Tuesday, October 6, 2009

Reading and Signing (ASL) in the Homeschool Den

It's obviously most interesting to post about the livelier things we do at the Homeschool Den.  But to be honest, I really enjoy the quieter things we do as well.  We read lots and lots of books together.  I have a wooden napkin holder where I display 3-5 new picture books on the dining room table.  I change this several times a week (as needed).  Whenever we sit together at the dining room table (for snacks, meals) Daddy or I usually read a story or two (or chapter or two).  This year I've usually had a chapter book going and also put up a couple story books and/or science/history/theme books.  Often when we're done eating we transition to the couch and snuggle up together to read.  I made a book display and rotate books at least once a week as well.  I just replenished it last night with lots of Halloween books, ghost stories, and science books about bats, the skeleton and blood.  (I realize lots of people don't celebrate Halloween, but we enjoy it here. In fact, ED has recently added "witch" and "ghost" to her signing vocabulary.)

To go off on another tangent, I have taught all of our kids sign language (ASL).  LD was an early talker and we never went all that far with his signing (perhaps 20 words or so).  DD learned well over a hundred signs but then also talked fairly early.  ED now knows well over a hundred signs (my last count was 75, but I know she's learned many, many more since then), but doesn't show too much interest in talking.  She has only about 6 to 10 spoken words now, but signs away constantly.  In fact, she turns my head with her hand so I'll pay attention to her signing.  She converses ALL the time about what she sees, what she's doing, how she feels (happy, sad, surprised, etc.), what the kids are doing, where Daddy is (at work, sleeping or whatever).  She signs about our dog, other kids she sees.  Perhaps our best "conversations" come when we read books together.  She constantly "signs" about what she sees in the books.  But she's signing all day long.  She'll tell me what she wants or needs (from food, diaper changes to more "horse rides" or "swinging").  If you are interested in learning more about ASL (American Sign Language) my top three recommendations would be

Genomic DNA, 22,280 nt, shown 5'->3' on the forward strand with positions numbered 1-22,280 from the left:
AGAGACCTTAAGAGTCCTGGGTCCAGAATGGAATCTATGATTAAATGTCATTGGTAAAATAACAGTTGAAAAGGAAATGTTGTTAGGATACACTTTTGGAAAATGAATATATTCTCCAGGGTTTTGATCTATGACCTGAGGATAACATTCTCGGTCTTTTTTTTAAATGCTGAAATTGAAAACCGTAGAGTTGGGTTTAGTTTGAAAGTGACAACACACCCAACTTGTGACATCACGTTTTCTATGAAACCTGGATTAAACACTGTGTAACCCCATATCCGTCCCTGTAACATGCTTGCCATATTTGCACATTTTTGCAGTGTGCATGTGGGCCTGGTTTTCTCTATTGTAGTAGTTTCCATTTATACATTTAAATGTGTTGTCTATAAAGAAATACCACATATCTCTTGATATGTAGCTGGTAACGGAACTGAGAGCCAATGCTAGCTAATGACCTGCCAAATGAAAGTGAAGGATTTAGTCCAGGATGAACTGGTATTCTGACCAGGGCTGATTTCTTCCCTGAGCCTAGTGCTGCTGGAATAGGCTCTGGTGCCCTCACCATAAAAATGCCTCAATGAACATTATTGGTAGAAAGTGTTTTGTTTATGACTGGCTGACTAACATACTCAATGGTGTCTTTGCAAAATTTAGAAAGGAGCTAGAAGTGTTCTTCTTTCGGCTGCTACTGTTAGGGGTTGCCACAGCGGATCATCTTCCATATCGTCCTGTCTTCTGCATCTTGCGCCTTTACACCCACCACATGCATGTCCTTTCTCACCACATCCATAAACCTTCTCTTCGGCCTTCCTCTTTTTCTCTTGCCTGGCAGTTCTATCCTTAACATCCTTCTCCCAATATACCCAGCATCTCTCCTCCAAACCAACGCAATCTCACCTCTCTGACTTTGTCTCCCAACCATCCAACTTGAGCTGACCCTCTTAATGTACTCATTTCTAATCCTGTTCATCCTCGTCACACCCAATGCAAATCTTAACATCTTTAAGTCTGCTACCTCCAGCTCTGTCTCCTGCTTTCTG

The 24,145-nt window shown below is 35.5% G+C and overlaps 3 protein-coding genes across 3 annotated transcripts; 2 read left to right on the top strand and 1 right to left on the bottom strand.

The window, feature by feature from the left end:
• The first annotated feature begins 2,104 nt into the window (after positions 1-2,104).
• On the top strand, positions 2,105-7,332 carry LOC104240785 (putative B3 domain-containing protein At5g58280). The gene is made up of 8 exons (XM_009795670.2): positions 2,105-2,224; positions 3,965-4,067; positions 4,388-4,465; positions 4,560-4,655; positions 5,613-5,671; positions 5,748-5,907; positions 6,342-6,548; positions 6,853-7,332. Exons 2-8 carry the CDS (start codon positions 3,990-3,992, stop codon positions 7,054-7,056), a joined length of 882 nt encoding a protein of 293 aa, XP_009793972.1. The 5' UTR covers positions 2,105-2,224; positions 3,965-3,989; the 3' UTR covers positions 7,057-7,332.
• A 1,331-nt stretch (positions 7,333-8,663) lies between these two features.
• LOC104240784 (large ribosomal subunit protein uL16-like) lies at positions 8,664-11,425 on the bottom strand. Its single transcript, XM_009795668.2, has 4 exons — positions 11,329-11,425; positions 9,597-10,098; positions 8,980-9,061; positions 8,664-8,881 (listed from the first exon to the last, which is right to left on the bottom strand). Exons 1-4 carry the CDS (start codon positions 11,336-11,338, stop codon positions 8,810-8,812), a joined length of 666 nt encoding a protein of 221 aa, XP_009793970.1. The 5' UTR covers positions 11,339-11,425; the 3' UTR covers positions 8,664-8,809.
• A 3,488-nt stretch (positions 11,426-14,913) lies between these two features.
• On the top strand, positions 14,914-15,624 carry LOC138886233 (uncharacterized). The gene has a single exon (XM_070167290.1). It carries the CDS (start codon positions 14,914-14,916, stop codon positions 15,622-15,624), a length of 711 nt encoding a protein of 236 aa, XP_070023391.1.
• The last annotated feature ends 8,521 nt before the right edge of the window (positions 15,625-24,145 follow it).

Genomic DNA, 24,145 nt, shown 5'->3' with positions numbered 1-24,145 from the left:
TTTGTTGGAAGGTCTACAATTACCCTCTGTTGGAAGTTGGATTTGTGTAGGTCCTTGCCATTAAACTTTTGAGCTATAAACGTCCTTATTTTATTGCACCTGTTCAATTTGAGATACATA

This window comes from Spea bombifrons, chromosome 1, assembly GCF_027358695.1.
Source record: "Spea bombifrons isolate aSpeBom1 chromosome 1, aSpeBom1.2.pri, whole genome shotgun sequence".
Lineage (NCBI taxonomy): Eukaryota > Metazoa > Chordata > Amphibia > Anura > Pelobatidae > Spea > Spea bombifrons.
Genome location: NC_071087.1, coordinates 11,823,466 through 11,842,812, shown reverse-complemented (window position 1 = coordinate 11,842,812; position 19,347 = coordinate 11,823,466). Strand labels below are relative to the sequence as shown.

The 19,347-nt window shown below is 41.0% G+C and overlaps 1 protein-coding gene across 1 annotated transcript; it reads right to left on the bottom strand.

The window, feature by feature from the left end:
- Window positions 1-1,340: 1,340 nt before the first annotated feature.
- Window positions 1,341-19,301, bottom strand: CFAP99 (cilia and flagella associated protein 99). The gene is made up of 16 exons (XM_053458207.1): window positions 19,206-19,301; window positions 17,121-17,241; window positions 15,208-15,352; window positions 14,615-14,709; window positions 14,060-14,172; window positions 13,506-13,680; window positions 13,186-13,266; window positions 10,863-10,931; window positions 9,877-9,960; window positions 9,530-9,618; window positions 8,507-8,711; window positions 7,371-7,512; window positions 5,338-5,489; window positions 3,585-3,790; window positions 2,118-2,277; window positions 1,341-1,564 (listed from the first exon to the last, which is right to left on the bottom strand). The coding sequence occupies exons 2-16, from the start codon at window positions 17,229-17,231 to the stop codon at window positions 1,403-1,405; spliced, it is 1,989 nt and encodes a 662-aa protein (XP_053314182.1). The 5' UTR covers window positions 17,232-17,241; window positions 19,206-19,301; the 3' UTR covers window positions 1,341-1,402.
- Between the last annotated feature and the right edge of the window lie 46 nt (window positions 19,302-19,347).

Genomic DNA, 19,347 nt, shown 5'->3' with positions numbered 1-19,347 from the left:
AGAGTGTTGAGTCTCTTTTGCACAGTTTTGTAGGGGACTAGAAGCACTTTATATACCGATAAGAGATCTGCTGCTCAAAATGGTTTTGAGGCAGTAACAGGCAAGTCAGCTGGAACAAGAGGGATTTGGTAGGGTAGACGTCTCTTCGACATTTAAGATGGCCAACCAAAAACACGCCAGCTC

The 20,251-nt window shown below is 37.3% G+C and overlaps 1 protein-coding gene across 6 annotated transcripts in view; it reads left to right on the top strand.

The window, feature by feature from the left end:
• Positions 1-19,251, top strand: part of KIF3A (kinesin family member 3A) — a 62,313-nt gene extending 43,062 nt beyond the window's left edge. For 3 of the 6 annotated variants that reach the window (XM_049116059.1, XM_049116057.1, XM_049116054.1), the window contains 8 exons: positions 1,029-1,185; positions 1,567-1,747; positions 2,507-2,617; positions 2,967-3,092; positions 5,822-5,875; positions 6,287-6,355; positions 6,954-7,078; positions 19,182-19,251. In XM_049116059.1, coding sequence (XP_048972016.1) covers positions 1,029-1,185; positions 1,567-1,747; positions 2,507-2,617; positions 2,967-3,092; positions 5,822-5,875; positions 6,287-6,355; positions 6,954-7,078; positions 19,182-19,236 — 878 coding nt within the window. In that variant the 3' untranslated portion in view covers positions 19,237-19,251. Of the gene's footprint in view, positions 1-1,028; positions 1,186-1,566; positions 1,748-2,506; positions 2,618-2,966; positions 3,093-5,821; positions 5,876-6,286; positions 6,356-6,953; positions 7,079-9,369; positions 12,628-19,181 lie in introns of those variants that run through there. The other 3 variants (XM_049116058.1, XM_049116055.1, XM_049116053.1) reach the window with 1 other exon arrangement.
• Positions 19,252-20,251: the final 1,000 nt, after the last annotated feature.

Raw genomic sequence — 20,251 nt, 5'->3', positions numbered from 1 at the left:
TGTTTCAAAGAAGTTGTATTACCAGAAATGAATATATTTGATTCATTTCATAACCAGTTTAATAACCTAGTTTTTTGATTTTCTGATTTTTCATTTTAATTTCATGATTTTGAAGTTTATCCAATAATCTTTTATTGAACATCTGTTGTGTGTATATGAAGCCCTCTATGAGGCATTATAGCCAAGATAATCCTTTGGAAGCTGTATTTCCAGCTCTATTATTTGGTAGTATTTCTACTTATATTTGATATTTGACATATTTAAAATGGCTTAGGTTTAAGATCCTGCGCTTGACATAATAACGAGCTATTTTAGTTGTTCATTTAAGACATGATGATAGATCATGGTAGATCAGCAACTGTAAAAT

1) the Signing Time videos. The are ALL wonderful! She usually watches at least a bit of one each day.
2) Teach Your Tot to Sign and
3) the online sign language dictionary, ASLPRO.

It is extraordinary to have the amazing conversations that I do with ED, especially as she is learning to speak so much later than my other two.  There are some documented benefits to signing with your babies/toddlers. What I find best is getting to know my little one's interests so well at such an early age!  She is so observant and takes everything in.  She definitely has her favorite activities (painting for one and horse rides on my knees for another!) and she can tell me what she wants and when.  How great!

2 comments:

  1. I signed with my son when he was an infant and it was one of the best decisions that I've made as a parent. I was constantly amazed by how observant he was. If he signed something, I knew that it was there - I just had to find it. He knew well over 100 signs by 16 months or so. It was such a rich experience for us. I love to hear about others that have been successful with it as well.

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  2. Thanks for your comments. You know what's funny? I was talking to our GP about the fact that our daughter isn't 'saying' much (with spoken words). She told me that perhaps I should insist that ED "say" the word before I give her something. For example, if she signed "water" then I should "insist" she say water. I told the doctor that this would result in a child who rolls on the floor in a temper tantrum. "Well," the doctor replied, "if she signed to me I wouldn't know what she wanted. If she were in day care she'd probably learn to use her real words." So her suggestions on helping my daughter to "speak" were day care and not acknowledging her wonderful signing abilities. Yikes. I pretty much ended that conversation as quickly as possible. She (the doctor) obviously hasn't done much research on the benefits of signing.

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